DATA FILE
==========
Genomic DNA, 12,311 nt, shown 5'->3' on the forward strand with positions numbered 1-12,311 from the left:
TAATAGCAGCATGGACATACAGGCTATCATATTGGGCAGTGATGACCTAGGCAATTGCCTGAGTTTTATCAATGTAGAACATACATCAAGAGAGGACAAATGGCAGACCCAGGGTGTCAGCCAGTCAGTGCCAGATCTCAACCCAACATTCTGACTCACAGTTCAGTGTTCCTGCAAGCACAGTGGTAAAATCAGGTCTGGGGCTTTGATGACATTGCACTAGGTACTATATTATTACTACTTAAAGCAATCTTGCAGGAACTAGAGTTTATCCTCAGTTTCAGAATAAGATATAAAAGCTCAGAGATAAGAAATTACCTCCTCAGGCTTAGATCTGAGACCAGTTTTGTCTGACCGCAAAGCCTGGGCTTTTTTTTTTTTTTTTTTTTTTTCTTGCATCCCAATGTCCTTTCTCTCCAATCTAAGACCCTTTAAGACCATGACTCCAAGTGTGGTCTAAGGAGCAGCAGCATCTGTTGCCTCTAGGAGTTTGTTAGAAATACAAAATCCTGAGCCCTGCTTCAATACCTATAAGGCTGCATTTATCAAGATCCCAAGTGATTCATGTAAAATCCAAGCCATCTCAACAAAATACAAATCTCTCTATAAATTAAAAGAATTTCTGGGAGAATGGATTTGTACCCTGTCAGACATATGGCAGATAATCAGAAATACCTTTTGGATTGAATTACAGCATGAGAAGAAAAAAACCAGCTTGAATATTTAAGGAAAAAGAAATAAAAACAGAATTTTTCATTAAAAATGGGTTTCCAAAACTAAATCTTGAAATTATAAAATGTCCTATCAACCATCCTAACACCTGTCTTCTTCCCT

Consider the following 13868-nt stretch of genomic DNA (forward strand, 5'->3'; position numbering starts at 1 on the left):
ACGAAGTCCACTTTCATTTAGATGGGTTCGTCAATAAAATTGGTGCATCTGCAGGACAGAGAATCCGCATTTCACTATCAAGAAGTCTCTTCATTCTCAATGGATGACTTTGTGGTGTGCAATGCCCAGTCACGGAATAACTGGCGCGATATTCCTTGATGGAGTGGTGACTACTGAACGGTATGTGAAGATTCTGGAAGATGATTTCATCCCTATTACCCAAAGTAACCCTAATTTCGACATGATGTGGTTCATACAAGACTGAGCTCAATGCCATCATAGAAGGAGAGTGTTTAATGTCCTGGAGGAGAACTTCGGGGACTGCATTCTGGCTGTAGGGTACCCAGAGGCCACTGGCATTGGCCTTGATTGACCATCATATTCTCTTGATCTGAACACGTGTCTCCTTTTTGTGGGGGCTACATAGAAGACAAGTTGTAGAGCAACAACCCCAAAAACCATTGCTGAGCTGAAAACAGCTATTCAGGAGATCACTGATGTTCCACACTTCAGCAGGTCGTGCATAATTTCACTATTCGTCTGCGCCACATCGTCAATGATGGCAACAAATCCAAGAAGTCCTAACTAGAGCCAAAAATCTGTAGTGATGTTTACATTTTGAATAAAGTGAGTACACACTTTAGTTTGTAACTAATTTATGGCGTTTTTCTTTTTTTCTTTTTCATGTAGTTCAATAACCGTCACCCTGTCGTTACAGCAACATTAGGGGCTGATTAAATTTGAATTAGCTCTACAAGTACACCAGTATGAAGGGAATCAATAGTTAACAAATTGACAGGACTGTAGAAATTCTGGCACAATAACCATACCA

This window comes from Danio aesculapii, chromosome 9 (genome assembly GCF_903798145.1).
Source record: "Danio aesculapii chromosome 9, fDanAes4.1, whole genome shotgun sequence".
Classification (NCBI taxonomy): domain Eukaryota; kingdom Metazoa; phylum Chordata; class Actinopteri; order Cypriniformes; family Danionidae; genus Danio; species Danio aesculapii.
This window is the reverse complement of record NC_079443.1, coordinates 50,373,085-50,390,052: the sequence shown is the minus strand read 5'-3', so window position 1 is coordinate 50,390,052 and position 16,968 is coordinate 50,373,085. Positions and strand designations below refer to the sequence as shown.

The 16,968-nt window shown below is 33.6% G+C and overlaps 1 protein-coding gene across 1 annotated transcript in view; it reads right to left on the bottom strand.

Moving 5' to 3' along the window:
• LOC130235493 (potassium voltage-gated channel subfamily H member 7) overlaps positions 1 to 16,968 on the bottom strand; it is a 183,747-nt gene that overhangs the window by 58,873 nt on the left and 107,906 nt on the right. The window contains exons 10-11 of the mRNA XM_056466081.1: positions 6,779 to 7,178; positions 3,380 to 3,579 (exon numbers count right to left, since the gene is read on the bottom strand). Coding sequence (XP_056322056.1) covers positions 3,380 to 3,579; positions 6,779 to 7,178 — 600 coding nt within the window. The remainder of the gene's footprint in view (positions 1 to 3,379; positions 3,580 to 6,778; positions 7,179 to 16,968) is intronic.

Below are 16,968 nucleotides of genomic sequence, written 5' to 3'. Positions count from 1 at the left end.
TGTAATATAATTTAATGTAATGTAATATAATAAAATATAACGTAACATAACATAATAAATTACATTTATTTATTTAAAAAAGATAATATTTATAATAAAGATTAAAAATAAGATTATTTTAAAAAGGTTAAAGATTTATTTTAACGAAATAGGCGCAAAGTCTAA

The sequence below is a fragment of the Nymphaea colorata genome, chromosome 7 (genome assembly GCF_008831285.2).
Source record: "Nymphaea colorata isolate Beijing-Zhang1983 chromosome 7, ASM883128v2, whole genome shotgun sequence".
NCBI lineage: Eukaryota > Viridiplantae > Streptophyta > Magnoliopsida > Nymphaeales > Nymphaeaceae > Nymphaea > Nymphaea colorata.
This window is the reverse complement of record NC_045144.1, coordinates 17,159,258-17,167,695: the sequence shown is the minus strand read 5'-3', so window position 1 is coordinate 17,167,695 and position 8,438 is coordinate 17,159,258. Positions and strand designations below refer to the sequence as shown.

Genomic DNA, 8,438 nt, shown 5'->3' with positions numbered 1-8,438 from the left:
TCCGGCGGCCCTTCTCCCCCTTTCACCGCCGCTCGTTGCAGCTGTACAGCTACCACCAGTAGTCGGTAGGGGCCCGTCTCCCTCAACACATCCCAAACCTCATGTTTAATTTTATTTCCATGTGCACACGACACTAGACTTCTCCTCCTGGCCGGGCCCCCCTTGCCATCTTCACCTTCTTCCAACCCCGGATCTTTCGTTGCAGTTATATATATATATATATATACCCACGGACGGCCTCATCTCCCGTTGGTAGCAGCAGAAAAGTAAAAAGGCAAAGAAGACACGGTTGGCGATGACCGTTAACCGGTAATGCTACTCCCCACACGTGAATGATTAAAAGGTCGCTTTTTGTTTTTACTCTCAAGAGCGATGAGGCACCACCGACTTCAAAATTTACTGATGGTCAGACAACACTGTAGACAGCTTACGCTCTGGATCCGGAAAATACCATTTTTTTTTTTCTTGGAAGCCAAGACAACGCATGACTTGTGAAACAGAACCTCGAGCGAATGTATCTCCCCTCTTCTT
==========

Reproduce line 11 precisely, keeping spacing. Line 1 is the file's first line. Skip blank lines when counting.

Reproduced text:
• LOC130235493 (potassium voltage-gated channel subfamily H member 7) overlaps positions 1 to 16,968 on the bottom strand; it is a 183,747-nt gene that overhangs the window by 58,873 nt on the left and 107,906 nt on the right. The window contains exons 10-11 of the mRNA XM_056466081.1: positions 6,779 to 7,178; positions 3,380 to 3,579 (exon numbers count right to left, since the gene is read on the bottom strand). Coding sequence (XP_056322056.1) covers positions 3,380 to 3,579; positions 6,779 to 7,178 — 600 coding nt within the window. The remainder of the gene's footprint in view (positions 1 to 3,379; positions 3,580 to 6,778; positions 7,179 to 16,968) is intronic.